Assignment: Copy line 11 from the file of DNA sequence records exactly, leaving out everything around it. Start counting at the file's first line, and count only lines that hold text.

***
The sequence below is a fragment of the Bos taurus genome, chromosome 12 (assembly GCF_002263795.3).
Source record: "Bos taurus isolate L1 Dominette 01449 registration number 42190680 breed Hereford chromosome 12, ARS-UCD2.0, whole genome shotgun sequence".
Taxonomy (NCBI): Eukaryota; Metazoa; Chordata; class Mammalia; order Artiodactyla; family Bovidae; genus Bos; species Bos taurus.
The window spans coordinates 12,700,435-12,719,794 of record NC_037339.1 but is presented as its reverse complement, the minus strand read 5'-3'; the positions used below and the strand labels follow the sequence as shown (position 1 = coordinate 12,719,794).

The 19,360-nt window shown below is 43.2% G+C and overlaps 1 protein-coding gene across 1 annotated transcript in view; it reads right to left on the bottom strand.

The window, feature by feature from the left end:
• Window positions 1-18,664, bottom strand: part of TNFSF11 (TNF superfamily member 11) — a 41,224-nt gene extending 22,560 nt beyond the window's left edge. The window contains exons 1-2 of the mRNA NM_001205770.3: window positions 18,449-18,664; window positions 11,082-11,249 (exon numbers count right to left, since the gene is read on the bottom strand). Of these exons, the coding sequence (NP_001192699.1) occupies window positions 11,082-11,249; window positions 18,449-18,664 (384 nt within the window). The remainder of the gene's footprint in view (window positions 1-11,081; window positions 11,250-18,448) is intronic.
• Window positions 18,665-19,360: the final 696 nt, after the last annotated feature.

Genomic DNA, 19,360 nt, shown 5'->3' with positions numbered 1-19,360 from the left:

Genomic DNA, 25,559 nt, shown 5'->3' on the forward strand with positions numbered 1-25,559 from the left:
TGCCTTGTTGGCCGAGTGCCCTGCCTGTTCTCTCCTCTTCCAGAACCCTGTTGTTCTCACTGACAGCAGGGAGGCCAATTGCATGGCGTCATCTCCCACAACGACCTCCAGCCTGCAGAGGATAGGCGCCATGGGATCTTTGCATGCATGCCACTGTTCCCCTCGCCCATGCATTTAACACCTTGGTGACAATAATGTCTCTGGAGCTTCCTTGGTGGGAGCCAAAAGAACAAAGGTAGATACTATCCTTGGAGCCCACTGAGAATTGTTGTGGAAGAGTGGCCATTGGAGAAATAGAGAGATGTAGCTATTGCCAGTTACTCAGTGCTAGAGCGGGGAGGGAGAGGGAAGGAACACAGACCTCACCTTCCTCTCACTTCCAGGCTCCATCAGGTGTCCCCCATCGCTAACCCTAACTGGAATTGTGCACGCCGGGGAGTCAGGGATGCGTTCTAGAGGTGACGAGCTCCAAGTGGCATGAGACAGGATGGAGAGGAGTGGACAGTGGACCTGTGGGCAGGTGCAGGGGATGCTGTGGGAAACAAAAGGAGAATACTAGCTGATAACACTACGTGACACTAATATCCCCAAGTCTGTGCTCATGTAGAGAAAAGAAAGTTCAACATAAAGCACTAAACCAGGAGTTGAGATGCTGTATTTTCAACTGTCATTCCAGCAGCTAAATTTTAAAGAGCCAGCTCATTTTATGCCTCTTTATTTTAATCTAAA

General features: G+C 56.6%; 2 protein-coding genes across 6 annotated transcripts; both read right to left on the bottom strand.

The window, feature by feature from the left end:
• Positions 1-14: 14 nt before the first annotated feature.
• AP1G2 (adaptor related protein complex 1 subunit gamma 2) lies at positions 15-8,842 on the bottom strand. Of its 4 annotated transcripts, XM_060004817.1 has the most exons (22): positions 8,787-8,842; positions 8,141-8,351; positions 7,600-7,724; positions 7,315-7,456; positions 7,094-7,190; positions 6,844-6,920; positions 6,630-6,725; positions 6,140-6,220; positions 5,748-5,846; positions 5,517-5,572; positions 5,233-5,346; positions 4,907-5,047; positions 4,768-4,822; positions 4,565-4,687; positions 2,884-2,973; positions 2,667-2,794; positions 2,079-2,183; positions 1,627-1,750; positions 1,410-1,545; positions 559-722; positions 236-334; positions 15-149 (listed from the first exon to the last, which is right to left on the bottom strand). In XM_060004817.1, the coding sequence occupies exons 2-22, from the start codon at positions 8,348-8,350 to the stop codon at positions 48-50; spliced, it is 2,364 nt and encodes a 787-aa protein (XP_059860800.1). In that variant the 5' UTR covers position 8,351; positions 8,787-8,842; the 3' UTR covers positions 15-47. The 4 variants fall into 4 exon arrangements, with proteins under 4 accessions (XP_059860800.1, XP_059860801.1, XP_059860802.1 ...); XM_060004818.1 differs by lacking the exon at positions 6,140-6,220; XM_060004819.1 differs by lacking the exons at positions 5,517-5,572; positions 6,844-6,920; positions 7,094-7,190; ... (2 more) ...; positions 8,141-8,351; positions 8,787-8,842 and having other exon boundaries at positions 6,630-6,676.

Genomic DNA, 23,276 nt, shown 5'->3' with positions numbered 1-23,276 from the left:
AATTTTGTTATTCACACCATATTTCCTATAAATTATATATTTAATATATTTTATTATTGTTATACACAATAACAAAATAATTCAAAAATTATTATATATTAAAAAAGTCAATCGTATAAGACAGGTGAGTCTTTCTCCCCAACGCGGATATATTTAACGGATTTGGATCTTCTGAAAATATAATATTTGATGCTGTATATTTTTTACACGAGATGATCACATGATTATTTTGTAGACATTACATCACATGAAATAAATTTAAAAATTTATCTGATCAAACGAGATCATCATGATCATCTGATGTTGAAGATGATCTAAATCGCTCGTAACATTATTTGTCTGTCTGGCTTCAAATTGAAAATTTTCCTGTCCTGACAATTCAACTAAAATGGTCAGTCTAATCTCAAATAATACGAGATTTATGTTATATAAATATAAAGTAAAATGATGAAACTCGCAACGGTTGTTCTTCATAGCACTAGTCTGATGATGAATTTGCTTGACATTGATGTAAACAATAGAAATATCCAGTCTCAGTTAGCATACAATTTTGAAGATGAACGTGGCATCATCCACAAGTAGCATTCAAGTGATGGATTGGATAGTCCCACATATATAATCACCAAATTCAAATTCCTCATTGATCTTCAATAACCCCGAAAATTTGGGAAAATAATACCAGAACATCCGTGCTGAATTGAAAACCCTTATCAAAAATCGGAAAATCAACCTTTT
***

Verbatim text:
TGCCTTGTTGGCCGAGTGCCCTGCCTGTTCTCTCCTCTTCCAGAACCCTGTTGTTCTCACTGACAGCAGGGAGGCCAATTGCATGGCGTCATCTCCCACAACGACCTCCAGCCTGCAGAGGATAGGCGCCATGGGATCTTTGCATGCATGCCACTGTTCCCCTCGCCCATGCATTTAACACCTTGGTGACAATAATGTCTCTGGAGCTTCCTTGGTGGGAGCCAAAAGAACAAAGGTAGATACTATCCTTGGAGCCCACTGAGAATTGTTGTGGAAGAGTGGCCATTGGAGAAATAGAGAGATGTAGCTATTGCCAGTTACTCAGTGCTAGAGCGGGGAGGGAGAGGGAAGGAACACAGACCTCACCTTCCTCTCACTTCCAGGCTCCATCAGGTGTCCCCCATCGCTAACCCTAACTGGAATTGTGCACGCCGGGGAGTCAGGGATGCGTTCTAGAGGTGACGAGCTCCAAGTGGCATGAGACAGGATGGAGAGGAGTGGACAGTGGACCTGTGGGCAGGTGCAGGGGATGCTGTGGGAAACAAAAGGAGAATACTAGCTGATAACACTACGTGACACTAATATCCCCAAGTCTGTGCTCATGTAGAGAAAAGAAAGTTCAACATAAAGCACTAAACCAGGAGTTGAGATGCTGTATTTTCAACTGTCATTCCAGCAGCTAAATTTTAAAGAGCCAGCTCATTTTATGCCTCTTTATTTTAATCTAAA